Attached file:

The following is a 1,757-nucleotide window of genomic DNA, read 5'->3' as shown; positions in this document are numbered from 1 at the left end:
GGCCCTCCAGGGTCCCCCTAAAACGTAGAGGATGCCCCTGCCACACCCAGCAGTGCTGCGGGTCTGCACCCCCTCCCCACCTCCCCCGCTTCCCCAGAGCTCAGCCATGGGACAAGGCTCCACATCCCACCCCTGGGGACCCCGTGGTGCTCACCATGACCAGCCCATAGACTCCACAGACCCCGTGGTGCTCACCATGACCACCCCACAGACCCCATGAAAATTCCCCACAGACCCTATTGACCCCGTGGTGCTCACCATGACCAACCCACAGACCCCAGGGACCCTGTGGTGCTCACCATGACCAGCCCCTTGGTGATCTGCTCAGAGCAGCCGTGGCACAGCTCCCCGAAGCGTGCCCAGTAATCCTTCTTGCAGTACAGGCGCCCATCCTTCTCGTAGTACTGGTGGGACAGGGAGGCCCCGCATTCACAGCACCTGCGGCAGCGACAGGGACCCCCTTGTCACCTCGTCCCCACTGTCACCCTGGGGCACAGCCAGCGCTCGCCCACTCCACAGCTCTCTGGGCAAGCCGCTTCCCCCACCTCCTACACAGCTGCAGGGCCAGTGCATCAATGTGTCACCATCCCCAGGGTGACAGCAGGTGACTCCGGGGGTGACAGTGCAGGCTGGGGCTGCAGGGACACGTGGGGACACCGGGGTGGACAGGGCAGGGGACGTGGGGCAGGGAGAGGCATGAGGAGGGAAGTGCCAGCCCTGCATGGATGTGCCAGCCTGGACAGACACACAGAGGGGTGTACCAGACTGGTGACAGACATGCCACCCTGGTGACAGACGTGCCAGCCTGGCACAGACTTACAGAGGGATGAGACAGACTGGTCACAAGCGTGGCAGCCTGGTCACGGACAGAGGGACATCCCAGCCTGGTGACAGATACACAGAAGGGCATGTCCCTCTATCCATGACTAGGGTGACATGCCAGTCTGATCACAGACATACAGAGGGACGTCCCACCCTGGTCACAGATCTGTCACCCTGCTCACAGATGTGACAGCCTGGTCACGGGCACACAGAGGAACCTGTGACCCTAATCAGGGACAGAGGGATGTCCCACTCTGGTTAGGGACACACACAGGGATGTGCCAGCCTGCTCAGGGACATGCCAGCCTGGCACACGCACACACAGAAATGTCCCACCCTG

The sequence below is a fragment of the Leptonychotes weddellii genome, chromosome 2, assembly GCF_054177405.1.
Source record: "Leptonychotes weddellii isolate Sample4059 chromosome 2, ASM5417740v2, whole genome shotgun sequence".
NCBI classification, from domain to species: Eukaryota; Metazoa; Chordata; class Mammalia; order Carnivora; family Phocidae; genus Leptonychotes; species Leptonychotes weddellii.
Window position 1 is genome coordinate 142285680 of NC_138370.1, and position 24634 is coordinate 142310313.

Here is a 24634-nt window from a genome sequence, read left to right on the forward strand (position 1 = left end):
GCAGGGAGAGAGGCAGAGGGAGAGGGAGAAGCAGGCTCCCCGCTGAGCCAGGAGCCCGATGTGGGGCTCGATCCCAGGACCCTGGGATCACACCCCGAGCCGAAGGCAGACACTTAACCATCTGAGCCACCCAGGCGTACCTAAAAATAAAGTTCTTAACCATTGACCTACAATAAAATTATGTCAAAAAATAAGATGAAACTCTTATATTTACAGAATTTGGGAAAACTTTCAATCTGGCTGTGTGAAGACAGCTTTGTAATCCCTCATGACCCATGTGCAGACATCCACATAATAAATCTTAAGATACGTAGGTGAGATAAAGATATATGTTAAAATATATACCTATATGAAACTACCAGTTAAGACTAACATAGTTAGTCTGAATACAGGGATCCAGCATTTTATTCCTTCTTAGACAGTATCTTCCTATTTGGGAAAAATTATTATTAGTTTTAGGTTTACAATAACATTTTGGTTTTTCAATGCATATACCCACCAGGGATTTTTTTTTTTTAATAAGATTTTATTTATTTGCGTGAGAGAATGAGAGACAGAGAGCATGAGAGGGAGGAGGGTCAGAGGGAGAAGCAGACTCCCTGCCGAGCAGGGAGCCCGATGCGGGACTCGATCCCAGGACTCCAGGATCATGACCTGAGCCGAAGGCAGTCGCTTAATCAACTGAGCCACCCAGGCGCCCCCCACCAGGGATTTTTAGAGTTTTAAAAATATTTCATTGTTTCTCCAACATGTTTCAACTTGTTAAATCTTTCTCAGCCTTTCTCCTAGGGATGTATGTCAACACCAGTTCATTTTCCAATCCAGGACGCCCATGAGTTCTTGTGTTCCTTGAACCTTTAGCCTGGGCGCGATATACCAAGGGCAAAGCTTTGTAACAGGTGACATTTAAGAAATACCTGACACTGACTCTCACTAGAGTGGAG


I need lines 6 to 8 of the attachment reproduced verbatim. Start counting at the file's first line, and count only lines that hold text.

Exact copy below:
Window position 1 is genome coordinate 142285680 of NC_138370.1, and position 24634 is coordinate 142310313.

Here is a 24634-nt window from a genome sequence, read left to right on the forward strand (position 1 = left end):
GCAGGGAGAGAGGCAGAGGGAGAGGGAGAAGCAGGCTCCCCGCTGAGCCAGGAGCCCGATGTGGGGCTCGATCCCAGGACCCTGGGATCACACCCCGAGCCGAAGGCAGACACTTAACCATCTGAGCCACCCAGGCGTACCTAAAAATAAAGTTCTTAACCATTGACCTACAATAAAATTATGTCAAAAAATAAGATGAAACTCTTATATTTACAGAATTTGGGAAAACTTTCAATCTGGCTGTGTGAAGACAGCTTTGTAATCCCTCATGACCCATGTGCAGACATCCACATAATAAATCTTAAGATACGTAGGTGAGATAAAGATATATGTTAAAATATATACCTATATGAAACTACCAGTTAAGACTAACATAGTTAGTCTGAATACAGGGATCCAGCATTTTATTCCTTCTTAGACAGTATCTTCCTATTTGGGAAAAATTATTATTAGTTTTAGGTTTACAATAACATTTTGGTTTTTCAATGCATATACCCACCAGGGATTTTTTTTTTTTAATAAGATTTTATTTATTTGCGTGAGAGAATGAGAGACAGAGAGCATGAGAGGGAGGAGGGTCAGAGGGAGAAGCAGACTCCCTGCCGAGCAGGGAGCCCGATGCGGGACTCGATCCCAGGACTCCAGGATCATGACCTGAGCCGAAGGCAGTCGCTTAATCAACTGAGCCACCCAGGCGCCCCCCACCAGGGATTTTTAGAGTTTTAAAAATATTTCATTGTTTCTCCAACATGTTTCAACTTGTTAAATCTTTCTCAGCCTTTCTCCTAGGGATGTATGTCAACACCAGTTCATTTTCCAATCCAGGACGCCCATGAGTTCTTGTGTTCCTTGAACCTTTAGCCTGGGCGCGATATACCAAGGGCAAAGCTTTGTAACAGGTGACATTTAAGAAATACCTGACACTGACTCTCACTAGAGTGGAG